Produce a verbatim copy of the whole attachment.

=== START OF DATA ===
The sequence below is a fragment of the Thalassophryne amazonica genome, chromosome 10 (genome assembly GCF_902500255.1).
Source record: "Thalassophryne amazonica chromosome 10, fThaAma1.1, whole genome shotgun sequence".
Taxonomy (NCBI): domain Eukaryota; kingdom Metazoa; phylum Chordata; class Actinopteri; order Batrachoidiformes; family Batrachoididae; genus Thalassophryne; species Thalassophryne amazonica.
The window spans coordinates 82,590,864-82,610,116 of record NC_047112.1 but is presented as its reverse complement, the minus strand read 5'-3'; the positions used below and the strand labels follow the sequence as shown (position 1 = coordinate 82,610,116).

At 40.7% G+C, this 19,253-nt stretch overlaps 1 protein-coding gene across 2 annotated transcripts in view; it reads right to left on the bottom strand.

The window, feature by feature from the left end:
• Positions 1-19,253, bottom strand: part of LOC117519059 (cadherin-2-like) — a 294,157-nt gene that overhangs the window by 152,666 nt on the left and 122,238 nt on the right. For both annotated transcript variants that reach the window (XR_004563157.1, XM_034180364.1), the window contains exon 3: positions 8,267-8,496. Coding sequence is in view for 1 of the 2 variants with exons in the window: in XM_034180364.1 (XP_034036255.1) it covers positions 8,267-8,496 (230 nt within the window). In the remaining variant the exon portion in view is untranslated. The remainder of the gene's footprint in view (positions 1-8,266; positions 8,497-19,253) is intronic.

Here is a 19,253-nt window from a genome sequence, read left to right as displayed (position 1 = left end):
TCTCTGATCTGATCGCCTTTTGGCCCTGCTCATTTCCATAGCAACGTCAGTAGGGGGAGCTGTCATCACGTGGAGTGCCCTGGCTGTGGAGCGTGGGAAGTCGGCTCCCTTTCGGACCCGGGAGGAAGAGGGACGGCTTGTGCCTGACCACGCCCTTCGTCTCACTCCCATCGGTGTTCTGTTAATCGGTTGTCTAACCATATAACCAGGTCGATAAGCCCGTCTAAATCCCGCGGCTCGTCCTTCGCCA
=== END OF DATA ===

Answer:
The sequence below is a fragment of the Thalassophryne amazonica genome, chromosome 10 (genome assembly GCF_902500255.1).
Source record: "Thalassophryne amazonica chromosome 10, fThaAma1.1, whole genome shotgun sequence".
Taxonomy (NCBI): domain Eukaryota; kingdom Metazoa; phylum Chordata; class Actinopteri; order Batrachoidiformes; family Batrachoididae; genus Thalassophryne; species Thalassophryne amazonica.
The window spans coordinates 82,590,864-82,610,116 of record NC_047112.1 but is presented as its reverse complement, the minus strand read 5'-3'; the positions used below and the strand labels follow the sequence as shown (position 1 = coordinate 82,610,116).

At 40.7% G+C, this 19,253-nt stretch overlaps 1 protein-coding gene across 2 annotated transcripts in view; it reads right to left on the bottom strand.

The window, feature by feature from the left end:
• Positions 1-19,253, bottom strand: part of LOC117519059 (cadherin-2-like) — a 294,157-nt gene that overhangs the window by 152,666 nt on the left and 122,238 nt on the right. For both annotated transcript variants that reach the window (XR_004563157.1, XM_034180364.1), the window contains exon 3: positions 8,267-8,496. Coding sequence is in view for 1 of the 2 variants with exons in the window: in XM_034180364.1 (XP_034036255.1) it covers positions 8,267-8,496 (230 nt within the window). In the remaining variant the exon portion in view is untranslated. The remainder of the gene's footprint in view (positions 1-8,266; positions 8,497-19,253) is intronic.

Here is a 19,253-nt window from a genome sequence, read left to right as displayed (position 1 = left end):
TCTCTGATCTGATCGCCTTTTGGCCCTGCTCATTTCCATAGCAACGTCAGTAGGGGGAGCTGTCATCACGTGGAGTGCCCTGGCTGTGGAGCGTGGGAAGTCGGCTCCCTTTCGGACCCGGGAGGAAGAGGGACGGCTTGTGCCTGACCACGCCCTTCGTCTCACTCCCATCGGTGTTCTGTTAATCGGTTGTCTAACCATATAACCAGGTCGATAAGCCCGTCTAAATCCCGCGGCTCGTCCTTCGCCA